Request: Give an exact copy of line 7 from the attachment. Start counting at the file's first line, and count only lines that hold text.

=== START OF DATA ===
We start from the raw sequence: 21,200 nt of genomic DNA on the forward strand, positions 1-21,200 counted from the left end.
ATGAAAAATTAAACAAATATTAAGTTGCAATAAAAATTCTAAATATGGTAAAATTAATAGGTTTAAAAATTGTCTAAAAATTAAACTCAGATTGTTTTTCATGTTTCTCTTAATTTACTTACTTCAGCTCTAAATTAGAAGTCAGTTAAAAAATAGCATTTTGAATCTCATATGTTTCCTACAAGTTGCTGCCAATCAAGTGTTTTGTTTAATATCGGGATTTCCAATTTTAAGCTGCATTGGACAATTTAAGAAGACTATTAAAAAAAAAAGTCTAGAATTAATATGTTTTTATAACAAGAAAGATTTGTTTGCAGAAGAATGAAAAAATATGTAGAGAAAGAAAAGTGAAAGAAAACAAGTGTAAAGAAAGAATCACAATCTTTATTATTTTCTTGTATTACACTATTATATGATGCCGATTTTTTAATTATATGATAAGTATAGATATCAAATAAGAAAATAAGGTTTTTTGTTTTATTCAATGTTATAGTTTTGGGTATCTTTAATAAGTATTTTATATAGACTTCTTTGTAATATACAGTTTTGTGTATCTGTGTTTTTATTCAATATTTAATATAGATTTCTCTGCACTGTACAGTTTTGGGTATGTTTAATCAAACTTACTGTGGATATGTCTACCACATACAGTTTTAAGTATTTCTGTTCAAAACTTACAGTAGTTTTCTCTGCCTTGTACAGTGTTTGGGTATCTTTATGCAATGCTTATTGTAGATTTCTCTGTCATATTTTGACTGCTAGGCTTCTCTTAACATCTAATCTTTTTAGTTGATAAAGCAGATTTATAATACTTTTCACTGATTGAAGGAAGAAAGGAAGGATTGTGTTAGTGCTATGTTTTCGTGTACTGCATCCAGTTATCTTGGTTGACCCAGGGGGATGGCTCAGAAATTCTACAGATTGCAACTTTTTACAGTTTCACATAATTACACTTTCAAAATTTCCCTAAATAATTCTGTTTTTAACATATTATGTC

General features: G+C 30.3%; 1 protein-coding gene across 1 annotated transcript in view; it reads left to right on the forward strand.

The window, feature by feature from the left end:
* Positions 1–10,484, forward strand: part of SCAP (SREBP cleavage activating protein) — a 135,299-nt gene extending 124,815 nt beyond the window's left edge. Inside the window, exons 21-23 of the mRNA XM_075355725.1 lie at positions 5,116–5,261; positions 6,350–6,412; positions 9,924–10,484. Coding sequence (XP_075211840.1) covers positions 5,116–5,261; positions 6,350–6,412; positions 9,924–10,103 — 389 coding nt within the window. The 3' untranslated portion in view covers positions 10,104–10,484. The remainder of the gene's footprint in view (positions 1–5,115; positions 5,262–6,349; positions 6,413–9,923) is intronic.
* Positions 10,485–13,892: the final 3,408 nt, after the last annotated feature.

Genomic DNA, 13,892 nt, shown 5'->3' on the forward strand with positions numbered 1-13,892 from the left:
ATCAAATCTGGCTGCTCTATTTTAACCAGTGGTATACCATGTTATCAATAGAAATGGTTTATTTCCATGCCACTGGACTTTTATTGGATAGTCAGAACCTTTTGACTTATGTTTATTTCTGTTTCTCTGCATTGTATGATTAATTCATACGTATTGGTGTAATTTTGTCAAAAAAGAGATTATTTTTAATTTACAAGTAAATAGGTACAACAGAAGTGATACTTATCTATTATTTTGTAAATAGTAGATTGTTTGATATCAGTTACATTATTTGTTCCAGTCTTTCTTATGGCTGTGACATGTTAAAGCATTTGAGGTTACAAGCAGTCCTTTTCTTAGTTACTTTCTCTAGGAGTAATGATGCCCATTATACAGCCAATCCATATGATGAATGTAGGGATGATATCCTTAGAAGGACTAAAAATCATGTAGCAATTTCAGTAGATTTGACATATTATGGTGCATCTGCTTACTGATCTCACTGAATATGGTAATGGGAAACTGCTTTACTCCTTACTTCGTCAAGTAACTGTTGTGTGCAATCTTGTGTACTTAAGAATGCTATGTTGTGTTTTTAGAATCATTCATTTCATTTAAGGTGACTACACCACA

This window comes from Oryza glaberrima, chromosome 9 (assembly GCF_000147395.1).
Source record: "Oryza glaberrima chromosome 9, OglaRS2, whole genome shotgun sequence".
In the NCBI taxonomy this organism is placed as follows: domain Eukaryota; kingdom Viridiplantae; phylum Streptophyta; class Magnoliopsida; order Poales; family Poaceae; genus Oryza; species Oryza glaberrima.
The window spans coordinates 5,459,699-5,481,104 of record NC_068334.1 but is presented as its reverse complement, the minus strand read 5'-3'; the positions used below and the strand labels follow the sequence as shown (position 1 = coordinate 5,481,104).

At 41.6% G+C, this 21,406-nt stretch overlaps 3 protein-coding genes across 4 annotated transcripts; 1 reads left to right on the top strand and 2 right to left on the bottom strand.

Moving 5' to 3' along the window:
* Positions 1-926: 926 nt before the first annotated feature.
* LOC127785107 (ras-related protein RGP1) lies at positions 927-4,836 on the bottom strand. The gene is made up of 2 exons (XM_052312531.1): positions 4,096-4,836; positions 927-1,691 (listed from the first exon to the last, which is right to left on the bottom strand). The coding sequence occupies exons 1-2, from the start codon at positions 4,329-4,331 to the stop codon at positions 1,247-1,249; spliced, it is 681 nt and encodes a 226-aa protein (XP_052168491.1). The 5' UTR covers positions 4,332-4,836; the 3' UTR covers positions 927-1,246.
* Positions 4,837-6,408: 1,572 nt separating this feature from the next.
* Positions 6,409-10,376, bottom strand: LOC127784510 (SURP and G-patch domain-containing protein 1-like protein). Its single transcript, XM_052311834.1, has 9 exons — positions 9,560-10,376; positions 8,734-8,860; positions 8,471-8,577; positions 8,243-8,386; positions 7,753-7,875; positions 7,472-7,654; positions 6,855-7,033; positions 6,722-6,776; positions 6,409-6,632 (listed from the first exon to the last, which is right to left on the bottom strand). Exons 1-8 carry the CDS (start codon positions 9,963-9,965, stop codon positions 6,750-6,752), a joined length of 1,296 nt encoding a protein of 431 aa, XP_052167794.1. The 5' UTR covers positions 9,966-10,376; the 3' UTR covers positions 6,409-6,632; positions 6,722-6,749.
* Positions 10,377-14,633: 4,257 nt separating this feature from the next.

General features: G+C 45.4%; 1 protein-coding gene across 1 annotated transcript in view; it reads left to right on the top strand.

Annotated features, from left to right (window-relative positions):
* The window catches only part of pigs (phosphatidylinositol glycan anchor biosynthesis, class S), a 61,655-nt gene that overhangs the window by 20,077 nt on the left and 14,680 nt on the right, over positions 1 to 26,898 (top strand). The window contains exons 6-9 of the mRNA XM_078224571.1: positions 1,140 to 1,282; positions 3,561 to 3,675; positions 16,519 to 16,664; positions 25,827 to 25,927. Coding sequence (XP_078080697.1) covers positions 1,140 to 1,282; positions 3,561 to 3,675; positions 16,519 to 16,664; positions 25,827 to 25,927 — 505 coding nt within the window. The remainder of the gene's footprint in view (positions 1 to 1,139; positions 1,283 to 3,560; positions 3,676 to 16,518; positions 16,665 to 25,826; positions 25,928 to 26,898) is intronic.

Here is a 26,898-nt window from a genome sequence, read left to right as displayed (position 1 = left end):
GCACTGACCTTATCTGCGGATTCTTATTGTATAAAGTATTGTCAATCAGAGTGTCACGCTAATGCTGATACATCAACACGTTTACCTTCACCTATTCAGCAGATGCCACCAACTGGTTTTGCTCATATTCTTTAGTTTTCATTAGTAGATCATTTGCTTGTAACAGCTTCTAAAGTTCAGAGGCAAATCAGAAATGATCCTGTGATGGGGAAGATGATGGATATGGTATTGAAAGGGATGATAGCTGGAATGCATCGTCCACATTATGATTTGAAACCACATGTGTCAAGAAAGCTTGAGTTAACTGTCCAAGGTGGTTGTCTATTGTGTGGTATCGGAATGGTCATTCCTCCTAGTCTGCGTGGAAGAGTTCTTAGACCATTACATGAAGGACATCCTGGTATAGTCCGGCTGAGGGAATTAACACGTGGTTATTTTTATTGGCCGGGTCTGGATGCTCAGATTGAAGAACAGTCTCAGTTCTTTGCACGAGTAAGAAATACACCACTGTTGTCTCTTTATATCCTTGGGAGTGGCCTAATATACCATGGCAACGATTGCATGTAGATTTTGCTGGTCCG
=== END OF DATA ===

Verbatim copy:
Genomic DNA, 13,892 nt, shown 5'->3' on the forward strand with positions numbered 1-13,892 from the left: